Former LGU chief exec insists that amalgamating is just the first obstacle to be overcome
Shona Malcom, the former chief executive of the Ladies Golf Union, has welcomed the news that the SGU and SLGA are to amalgamate but warned: the hard work starts now.
Malcolm, who left her position at the LGU towards the end of 2014, told Scottish Club Golfer that she ‘believes in amalgamation when it is in the best interests of the game’, which she says the SGU and SLGA merger is.
However, she insisted that getting the constituent voting members of each organisation to agree to the move is just the first of many hurdles that will need to be negotiated.
“There are unquestionably going to be many challenges to come,” said Malcolm, voicing her concern over what she sees as the continuing problem of ‘everyday sexism’ in some golf clubs, with both sexes at fault.
“Don’t get me wrong, things are improving and it’s nowhere near as bad as it used to be,” she noted. “However, those attitudes still exist in certain places and we need to tackle them.”
Malcolm added that encouraging women to become more ‘actively involved’ in the governance of the game would be vital to amalgamation delivering on its equality of delivering equal governance, not divided along gender lines.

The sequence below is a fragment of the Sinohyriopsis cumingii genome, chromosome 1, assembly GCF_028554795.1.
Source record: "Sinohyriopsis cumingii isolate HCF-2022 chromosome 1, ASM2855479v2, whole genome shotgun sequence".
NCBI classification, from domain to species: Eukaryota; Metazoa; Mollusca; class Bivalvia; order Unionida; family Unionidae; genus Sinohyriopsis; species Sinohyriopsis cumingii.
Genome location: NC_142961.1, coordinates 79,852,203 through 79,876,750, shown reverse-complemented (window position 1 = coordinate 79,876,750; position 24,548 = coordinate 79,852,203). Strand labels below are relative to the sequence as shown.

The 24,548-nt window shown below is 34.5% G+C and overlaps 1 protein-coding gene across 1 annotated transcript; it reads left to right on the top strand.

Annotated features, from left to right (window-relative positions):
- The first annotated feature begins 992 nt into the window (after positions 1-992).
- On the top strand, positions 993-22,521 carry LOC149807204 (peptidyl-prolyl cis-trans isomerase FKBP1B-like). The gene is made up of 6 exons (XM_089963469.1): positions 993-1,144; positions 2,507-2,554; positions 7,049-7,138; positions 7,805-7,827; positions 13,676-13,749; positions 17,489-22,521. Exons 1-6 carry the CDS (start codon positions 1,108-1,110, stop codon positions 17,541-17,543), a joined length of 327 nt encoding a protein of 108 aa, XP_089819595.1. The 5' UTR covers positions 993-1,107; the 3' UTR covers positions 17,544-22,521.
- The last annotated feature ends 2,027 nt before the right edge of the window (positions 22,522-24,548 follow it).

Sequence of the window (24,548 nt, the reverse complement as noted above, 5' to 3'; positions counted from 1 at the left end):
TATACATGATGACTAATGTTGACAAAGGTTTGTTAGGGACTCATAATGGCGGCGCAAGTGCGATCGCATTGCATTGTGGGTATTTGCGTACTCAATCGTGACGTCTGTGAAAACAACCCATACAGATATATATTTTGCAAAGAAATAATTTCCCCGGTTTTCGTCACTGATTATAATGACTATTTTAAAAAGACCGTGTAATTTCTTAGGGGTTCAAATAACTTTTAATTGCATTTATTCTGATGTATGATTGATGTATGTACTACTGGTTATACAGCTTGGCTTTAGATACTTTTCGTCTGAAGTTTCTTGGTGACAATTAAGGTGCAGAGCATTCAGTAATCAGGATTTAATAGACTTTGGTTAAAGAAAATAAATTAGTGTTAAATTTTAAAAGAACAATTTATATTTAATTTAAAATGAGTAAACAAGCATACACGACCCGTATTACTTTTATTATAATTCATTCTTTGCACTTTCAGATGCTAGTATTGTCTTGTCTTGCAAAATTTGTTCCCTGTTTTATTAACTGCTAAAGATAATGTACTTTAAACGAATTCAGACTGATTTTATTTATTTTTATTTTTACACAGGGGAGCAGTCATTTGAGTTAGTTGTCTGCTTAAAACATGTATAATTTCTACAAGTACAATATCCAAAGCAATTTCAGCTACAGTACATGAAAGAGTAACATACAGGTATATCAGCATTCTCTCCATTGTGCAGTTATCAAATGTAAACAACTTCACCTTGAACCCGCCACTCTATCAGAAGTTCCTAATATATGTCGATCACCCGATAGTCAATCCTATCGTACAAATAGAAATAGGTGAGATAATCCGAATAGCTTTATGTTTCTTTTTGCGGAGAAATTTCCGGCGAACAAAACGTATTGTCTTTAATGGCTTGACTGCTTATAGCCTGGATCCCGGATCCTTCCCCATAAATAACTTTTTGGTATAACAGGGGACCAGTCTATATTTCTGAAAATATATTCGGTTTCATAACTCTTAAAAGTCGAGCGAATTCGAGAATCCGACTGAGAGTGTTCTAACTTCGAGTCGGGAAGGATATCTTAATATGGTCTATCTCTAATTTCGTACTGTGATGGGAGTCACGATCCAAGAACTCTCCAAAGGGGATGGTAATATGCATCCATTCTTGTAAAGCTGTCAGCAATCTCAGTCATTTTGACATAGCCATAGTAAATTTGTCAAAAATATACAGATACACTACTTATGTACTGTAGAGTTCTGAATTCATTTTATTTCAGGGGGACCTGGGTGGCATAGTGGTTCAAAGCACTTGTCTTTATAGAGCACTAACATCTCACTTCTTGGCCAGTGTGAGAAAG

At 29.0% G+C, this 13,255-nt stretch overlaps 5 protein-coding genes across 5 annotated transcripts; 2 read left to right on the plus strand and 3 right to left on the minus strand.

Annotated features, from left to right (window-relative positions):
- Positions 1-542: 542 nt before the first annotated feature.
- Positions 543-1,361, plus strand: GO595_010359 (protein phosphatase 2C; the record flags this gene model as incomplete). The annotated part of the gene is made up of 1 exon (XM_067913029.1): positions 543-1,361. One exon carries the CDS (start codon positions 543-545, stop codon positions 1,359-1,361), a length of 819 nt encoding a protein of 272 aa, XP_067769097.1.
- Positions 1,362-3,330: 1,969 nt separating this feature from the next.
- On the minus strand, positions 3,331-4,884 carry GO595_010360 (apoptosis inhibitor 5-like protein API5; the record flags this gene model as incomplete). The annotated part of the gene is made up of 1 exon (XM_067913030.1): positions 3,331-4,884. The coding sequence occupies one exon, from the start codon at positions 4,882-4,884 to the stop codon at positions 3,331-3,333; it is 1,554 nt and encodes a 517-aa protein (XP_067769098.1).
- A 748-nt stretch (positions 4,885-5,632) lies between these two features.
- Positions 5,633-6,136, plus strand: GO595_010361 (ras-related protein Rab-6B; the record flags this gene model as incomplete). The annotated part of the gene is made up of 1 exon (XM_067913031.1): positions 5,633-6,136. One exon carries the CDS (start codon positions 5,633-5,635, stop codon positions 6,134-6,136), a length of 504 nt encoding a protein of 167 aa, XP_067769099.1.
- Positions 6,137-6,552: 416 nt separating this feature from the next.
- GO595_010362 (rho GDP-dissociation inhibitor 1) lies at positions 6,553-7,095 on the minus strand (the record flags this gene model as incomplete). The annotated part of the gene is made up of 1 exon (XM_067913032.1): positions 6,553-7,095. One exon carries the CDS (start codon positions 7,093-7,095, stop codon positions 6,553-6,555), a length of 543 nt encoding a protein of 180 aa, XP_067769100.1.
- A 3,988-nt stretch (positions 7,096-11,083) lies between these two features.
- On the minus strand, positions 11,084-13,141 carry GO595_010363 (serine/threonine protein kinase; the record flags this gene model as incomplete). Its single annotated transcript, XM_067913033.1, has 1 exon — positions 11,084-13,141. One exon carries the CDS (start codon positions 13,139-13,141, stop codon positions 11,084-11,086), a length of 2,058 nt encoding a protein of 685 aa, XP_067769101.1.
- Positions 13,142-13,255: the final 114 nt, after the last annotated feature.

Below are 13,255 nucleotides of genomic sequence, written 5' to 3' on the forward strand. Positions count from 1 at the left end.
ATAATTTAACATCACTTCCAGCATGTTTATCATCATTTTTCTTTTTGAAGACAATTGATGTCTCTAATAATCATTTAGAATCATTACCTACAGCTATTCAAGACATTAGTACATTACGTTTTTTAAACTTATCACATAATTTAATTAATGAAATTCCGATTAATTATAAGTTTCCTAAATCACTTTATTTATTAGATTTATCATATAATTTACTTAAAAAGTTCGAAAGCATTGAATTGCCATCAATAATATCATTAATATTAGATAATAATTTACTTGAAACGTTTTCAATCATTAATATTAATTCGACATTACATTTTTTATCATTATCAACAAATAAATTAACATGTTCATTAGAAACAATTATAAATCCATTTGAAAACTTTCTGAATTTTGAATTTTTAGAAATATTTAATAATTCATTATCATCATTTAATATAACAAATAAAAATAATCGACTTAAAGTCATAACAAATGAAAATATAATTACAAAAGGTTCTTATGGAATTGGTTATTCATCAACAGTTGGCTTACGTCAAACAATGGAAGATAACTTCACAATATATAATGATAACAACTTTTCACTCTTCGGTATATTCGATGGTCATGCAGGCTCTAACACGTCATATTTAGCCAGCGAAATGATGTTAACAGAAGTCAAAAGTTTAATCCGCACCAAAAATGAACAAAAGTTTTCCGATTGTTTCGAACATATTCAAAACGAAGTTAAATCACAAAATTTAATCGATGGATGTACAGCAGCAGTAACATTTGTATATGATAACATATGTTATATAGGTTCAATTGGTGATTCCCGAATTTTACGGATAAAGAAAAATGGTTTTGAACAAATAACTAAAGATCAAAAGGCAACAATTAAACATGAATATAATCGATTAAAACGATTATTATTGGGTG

“I attended the R&A’s most recent Quadrennial Rules Conference in St Andrews in 2011,” she recalled. “I remember looking around the room and noticed that many nations - including those with amalgamated governance, like England, Wales, New Zealand and Australia - were all represented by two men. Where is the future for women’s golf? Well, it wasn’t in that room, that’s for certain. So that’s an issue, too.”
Prestwick-based Malcolm, a qualified chartered accountant, has been involved in various positions in golf administration over the last few decades, including many roles at the SLGA where, she says, amalgamation had been discussed as far back as the late 1990s.
In her role as the chair of the Scottish ‘One Plan For Golf’ steering group, she helped to get the issue back on the agenda and was involved in formulating the initial amalgamation proposal, which failed in May 2011.
Far from being a slight on Scottish golf’s reputation, however, she sees that initial hiccup as a ‘necessary evil’.
“I think that helped the SGU, in particular, to clear a couple of devil’s off their shoulders,” she said. “Besides, what we have now - with 100% agreement on both sides - gives the perfect platform to move forward. It’s necessary, too, because the SLGA was probably not going to be sustainable much longer in its current form and that’s a challenge that would have had to be overcome. So, this is definitely a good move but, like I say, it’s only the beginning.”